Google’s Stadia game streaming service launched last week to mixed reviews. Many commentators were skeptical of Stadia from the start: its unveiling at GDC in March 2019 revealed very few details, and the follow-up introduction event at E3 a few months later was similarly vague. The broad promise of Stadia was “AAA games, everywhere”: to instantly load a console-quality game and play it on your phone, laptop, television, etc. It’s an old proposition that was thought by many to have died with OnLive, but with streaming becoming the primary means by which consumers interact with digital content, Google has resurrected games streaming with Stadia into a category that will soon include services from Amazon, EA, and Microsoft / Sony.
The Verge’s review of Stadia touches upon all of the important aspects of Stadia that are lacking at launch, but I think the following two tweets comprise enough of a review for most consumers to use in deciding whether or not to pay $130 for Stadia, plus $10 per month, plus up to $60 per game:
Leaving aside specs and performance, as well as the long list of features that Google has declared are “coming soon” to Stadia, it’s worth considering what audience the Stadia and other similar games streaming services are meant to serve. This excellent Twitter thread classifies Stadia as a technology chasing a problem, but I believe games streaming as a whole may fall into a different category: a product chasing a problem for the wrong audience.
The Electronic Software Association revealed in its 2019 Essential Facts report that 65% of the general American population plays video games — and that the most common gaming device for 60% of those people is a smartphone:
Console gamers do not comprise the majority of gamers: Nielsen estimates that 160MM American households own game consoles versus 203MM people in the United States who regularly play games on their smartphones. And in 2018, mobile games revenue eclipsed the combined revenue of PC and console games for the first time. More people play mobile games, and spend more money doing so, than play PC and console games.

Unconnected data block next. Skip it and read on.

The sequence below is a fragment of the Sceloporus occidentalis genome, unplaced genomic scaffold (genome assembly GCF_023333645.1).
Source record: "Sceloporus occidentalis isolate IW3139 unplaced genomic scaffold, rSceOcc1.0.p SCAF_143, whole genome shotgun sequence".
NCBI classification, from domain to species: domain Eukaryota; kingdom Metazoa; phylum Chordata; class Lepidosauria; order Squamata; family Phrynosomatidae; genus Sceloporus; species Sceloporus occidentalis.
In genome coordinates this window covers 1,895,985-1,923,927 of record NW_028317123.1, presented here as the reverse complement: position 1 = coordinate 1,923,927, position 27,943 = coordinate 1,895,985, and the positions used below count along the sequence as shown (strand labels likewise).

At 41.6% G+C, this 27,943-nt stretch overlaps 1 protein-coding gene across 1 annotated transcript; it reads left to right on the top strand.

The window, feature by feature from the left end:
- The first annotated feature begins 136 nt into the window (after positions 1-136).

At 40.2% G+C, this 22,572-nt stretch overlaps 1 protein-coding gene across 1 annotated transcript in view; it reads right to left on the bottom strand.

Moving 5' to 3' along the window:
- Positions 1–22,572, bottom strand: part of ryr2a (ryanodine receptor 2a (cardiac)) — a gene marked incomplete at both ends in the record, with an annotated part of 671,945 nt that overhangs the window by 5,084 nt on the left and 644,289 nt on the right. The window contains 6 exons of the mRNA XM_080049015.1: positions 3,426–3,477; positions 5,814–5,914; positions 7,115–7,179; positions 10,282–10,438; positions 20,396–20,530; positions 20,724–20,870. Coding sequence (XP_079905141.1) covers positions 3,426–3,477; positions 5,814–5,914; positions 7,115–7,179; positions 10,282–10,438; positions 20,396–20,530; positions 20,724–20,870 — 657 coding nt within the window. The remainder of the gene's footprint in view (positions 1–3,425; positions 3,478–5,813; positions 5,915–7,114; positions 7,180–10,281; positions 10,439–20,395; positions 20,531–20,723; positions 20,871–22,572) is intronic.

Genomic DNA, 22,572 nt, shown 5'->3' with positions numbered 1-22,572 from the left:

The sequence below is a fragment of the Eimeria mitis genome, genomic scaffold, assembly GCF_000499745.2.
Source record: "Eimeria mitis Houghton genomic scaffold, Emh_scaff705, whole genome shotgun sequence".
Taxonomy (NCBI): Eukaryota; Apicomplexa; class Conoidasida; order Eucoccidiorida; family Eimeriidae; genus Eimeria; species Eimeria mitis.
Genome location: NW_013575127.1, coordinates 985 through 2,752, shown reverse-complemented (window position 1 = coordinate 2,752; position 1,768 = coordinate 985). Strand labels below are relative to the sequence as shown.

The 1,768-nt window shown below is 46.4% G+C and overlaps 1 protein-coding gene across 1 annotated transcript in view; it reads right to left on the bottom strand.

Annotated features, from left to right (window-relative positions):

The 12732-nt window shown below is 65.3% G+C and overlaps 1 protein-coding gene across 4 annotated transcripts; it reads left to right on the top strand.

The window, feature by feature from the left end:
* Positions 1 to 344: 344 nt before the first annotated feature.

Yet the Stadia is designed for console gamers: it was built to make AAA, console-quality experiences available everywhere and on all devices. Which calls into question the value of using one term — “gamer” — to describe people who play video games as if they are a monolith. The gamers who reflexively upgrade their consoles each cycle and obsess over graphical fidelity have different motivations and expectations than the gamers that load up Candy Crush on their morning commute. These are two wholly different groups of people, and lumping them together serves no commercial purpose, yet Stadia was ostensibly built to serve a mix of needs from both of them.
Do console gamers really need to play games anywhere? And even if they did, are they willing to compromise on graphical quality or reaction times to do so? Similarly, do smartphone gamers really care about streaming when most smartphone games can be downloaded in under a minute?
In my original assessment of Stadia, I hypothesized that the service might simply be a means of giving YouTube better, proprietary access to game streaming video (as well as better-converting advertising inventory):
And indeed, as this article asserts, the Stadia may be more of a YouTube strategy than a games streaming strategy — or, at least, the Stadia may serve the purpose of further aggrandizing YouTube as games streaming goes mainstream. 50BN hours of gameplay footage were watched on YouTube in 2018, and 200MM people watch gameplay footage each day on YouTube: YouTube is an important part of the gaming ecosystem, and Stadia unifies the viewing experience and the first-hand playing experience in a way that could create a powerful virtuous circle between first-person and third-person gaming engagement. Players will be able to drop pins into gameplay footage on YouTube and then immediately open the game at that moment and start playing. Likewise, players will be able to seamlessly switch between devices, retaining their in situ game state.
There is still a compelling case to be made that this is the ultimate purpose of Stadia, or at least one of its primary purposes: the combined Stadia (instant, first-party content) and YouTube (audience aggregation) platform has the potential to position Google as a leader in gaming. But as it was rolled out, Stadia brings together technology in a way that finds no audience: not the console gamers and not the smartphone gamers, who are more numerous and more lucrative as a whole.